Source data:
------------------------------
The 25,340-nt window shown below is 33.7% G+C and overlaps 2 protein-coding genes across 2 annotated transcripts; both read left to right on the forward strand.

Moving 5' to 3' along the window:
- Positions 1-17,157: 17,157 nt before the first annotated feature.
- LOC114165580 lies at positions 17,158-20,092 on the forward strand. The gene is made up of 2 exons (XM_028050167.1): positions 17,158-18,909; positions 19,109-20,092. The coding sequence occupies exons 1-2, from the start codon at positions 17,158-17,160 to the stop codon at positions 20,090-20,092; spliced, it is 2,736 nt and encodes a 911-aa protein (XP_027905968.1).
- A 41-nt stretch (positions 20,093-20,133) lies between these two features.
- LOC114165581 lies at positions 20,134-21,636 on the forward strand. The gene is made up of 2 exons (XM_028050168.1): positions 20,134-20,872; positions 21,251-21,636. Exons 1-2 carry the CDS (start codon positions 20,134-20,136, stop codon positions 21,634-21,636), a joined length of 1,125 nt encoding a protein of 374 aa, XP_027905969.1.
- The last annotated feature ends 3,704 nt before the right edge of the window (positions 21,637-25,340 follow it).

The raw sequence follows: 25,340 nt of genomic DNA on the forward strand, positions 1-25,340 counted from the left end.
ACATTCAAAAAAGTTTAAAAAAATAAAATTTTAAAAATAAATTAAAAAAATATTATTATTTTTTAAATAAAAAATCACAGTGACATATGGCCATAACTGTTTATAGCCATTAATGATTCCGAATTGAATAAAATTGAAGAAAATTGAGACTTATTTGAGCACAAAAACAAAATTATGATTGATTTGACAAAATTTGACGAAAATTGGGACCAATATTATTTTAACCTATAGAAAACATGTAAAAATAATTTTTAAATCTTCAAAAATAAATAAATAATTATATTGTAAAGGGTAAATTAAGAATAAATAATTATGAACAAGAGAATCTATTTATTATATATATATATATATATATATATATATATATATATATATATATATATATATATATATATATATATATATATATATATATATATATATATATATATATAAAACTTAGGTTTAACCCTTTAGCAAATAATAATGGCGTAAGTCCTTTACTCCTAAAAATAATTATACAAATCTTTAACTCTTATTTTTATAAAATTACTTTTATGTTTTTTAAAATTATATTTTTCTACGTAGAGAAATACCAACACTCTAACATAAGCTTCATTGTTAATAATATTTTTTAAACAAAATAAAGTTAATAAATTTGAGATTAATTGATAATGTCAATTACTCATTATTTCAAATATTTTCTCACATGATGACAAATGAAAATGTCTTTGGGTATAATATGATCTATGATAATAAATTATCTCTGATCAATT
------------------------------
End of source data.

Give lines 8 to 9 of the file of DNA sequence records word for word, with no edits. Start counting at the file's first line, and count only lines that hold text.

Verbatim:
The raw sequence follows: 25,340 nt of genomic DNA on the forward strand, positions 1-25,340 counted from the left end.
ACATTCAAAAAAGTTTAAAAAAATAAAATTTTAAAAATAAATTAAAAAAATATTATTATTTTTTAAATAAAAAATCACAGTGACATATGGCCATAACTGTTTATAGCCATTAATGATTCCGAATTGAATAAAATTGAAGAAAATTGAGACTTATTTGAGCACAAAAACAAAATTATGATTGATTTGACAAAATTTGACGAAAATTGGGACCAATATTATTTTAACCTATAGAAAACATGTAAAAATAATTTTTAAATCTTCAAAAATAAATAAATAATTATATTGTAAAGGGTAAATTAAGAATAAATAATTATGAACAAGAGAATCTATTTATTATATATATATATATATATATATATATATATATATATATATATATATATATATATATATATATATATATATATATATATATATATATATATATATATATAAAACTTAGGTTTAACCCTTTAGCAAATAATAATGGCGTAAGTCCTTTACTCCTAAAAATAATTATACAAATCTTTAACTCTTATTTTTATAAAATTACTTTTATGTTTTTTAAAATTATATTTTTCTACGTAGAGAAATACCAACACTCTAACATAAGCTTCATTGTTAATAATATTTTTTAAACAAAATAAAGTTAATAAATTTGAGATTAATTGATAATGTCAATTACTCATTATTTCAAATATTTTCTCACATGATGACAAATGAAAATGTCTTTGGGTATAATATGATCTATGATAATAAATTATCTCTGATCAATT